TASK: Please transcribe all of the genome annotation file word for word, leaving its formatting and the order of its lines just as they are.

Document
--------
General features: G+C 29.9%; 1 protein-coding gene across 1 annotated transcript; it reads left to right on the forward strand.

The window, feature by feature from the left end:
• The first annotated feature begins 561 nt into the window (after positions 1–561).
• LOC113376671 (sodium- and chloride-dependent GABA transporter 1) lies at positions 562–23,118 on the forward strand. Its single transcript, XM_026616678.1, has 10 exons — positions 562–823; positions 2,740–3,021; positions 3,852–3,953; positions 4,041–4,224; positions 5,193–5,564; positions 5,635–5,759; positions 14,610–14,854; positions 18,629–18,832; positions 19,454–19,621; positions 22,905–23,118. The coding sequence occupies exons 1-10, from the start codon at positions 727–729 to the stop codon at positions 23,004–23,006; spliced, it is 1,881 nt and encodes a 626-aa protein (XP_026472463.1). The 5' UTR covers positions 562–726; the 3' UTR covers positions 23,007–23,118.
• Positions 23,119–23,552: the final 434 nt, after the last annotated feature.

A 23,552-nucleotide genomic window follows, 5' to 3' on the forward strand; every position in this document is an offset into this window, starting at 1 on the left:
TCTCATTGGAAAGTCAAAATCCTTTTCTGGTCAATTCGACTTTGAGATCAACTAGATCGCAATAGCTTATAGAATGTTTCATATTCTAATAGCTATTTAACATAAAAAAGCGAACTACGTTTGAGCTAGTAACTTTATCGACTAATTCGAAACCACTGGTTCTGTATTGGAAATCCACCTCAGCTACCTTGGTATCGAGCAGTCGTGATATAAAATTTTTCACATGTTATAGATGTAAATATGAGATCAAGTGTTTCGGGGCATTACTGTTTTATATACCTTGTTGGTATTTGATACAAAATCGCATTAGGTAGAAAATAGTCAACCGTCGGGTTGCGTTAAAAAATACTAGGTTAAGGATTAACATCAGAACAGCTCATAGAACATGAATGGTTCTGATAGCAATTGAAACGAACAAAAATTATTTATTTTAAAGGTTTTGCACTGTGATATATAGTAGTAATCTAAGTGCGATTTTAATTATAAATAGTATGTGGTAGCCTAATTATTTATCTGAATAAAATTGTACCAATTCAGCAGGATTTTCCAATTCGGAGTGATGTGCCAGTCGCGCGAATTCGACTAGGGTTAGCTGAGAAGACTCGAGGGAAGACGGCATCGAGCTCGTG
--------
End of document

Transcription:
General features: G+C 29.9%; 1 protein-coding gene across 1 annotated transcript; it reads left to right on the forward strand.

The window, feature by feature from the left end:
• The first annotated feature begins 561 nt into the window (after positions 1–561).
• LOC113376671 (sodium- and chloride-dependent GABA transporter 1) lies at positions 562–23,118 on the forward strand. Its single transcript, XM_026616678.1, has 10 exons — positions 562–823; positions 2,740–3,021; positions 3,852–3,953; positions 4,041–4,224; positions 5,193–5,564; positions 5,635–5,759; positions 14,610–14,854; positions 18,629–18,832; positions 19,454–19,621; positions 22,905–23,118. The coding sequence occupies exons 1-10, from the start codon at positions 727–729 to the stop codon at positions 23,004–23,006; spliced, it is 1,881 nt and encodes a 626-aa protein (XP_026472463.1). The 5' UTR covers positions 562–726; the 3' UTR covers positions 23,007–23,118.
• Positions 23,119–23,552: the final 434 nt, after the last annotated feature.

A 23,552-nucleotide genomic window follows, 5' to 3' on the forward strand; every position in this document is an offset into this window, starting at 1 on the left:
TCTCATTGGAAAGTCAAAATCCTTTTCTGGTCAATTCGACTTTGAGATCAACTAGATCGCAATAGCTTATAGAATGTTTCATATTCTAATAGCTATTTAACATAAAAAAGCGAACTACGTTTGAGCTAGTAACTTTATCGACTAATTCGAAACCACTGGTTCTGTATTGGAAATCCACCTCAGCTACCTTGGTATCGAGCAGTCGTGATATAAAATTTTTCACATGTTATAGATGTAAATATGAGATCAAGTGTTTCGGGGCATTACTGTTTTATATACCTTGTTGGTATTTGATACAAAATCGCATTAGGTAGAAAATAGTCAACCGTCGGGTTGCGTTAAAAAATACTAGGTTAAGGATTAACATCAGAACAGCTCATAGAACATGAATGGTTCTGATAGCAATTGAAACGAACAAAAATTATTTATTTTAAAGGTTTTGCACTGTGATATATAGTAGTAATCTAAGTGCGATTTTAATTATAAATAGTATGTGGTAGCCTAATTATTTATCTGAATAAAATTGTACCAATTCAGCAGGATTTTCCAATTCGGAGTGATGTGCCAGTCGCGCGAATTCGACTAGGGTTAGCTGAGAAGACTCGAGGGAAGACGGCATCGAGCTCGTG